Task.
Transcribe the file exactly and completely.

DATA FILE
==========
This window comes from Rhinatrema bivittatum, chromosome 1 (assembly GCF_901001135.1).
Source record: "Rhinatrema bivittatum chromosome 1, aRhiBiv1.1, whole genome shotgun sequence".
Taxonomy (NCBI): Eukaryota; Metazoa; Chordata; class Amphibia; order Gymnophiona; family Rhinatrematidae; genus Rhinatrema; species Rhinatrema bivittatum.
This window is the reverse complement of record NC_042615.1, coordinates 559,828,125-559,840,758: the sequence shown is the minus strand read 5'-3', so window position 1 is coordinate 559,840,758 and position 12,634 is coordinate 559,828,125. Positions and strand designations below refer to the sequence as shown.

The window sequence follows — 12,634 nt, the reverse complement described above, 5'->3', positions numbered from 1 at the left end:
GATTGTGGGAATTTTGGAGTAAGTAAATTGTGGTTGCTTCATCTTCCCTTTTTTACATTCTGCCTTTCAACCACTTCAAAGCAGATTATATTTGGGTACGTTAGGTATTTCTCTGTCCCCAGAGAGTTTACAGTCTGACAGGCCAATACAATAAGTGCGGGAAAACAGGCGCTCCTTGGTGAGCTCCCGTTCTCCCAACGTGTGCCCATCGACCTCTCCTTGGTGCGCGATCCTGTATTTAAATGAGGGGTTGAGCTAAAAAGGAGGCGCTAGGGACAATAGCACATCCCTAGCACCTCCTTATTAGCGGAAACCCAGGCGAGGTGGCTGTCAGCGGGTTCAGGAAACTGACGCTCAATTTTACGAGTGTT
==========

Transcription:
This window comes from Rhinatrema bivittatum, chromosome 1 (assembly GCF_901001135.1).
Source record: "Rhinatrema bivittatum chromosome 1, aRhiBiv1.1, whole genome shotgun sequence".
Taxonomy (NCBI): Eukaryota; Metazoa; Chordata; class Amphibia; order Gymnophiona; family Rhinatrematidae; genus Rhinatrema; species Rhinatrema bivittatum.
This window is the reverse complement of record NC_042615.1, coordinates 559,828,125-559,840,758: the sequence shown is the minus strand read 5'-3', so window position 1 is coordinate 559,840,758 and position 12,634 is coordinate 559,828,125. Positions and strand designations below refer to the sequence as shown.

The window sequence follows — 12,634 nt, the reverse complement described above, 5'->3', positions numbered from 1 at the left end:
GATTGTGGGAATTTTGGAGTAAGTAAATTGTGGTTGCTTCATCTTCCCTTTTTTACATTCTGCCTTTCAACCACTTCAAAGCAGATTATATTTGGGTACGTTAGGTATTTCTCTGTCCCCAGAGAGTTTACAGTCTGACAGGCCAATACAATAAGTGCGGGAAAACAGGCGCTCCTTGGTGAGCTCCCGTTCTCCCAACGTGTGCCCATCGACCTCTCCTTGGTGCGCGATCCTGTATTTAAATGAGGGGTTGAGCTAAAAAGGAGGCGCTAGGGACAATAGCACATCCCTAGCACCTCCTTATTAGCGGAAACCCAGGCGAGGTGGCTGTCAGCGGGTTCAGGAAACTGACGCTCAATTTTACGAGTGTT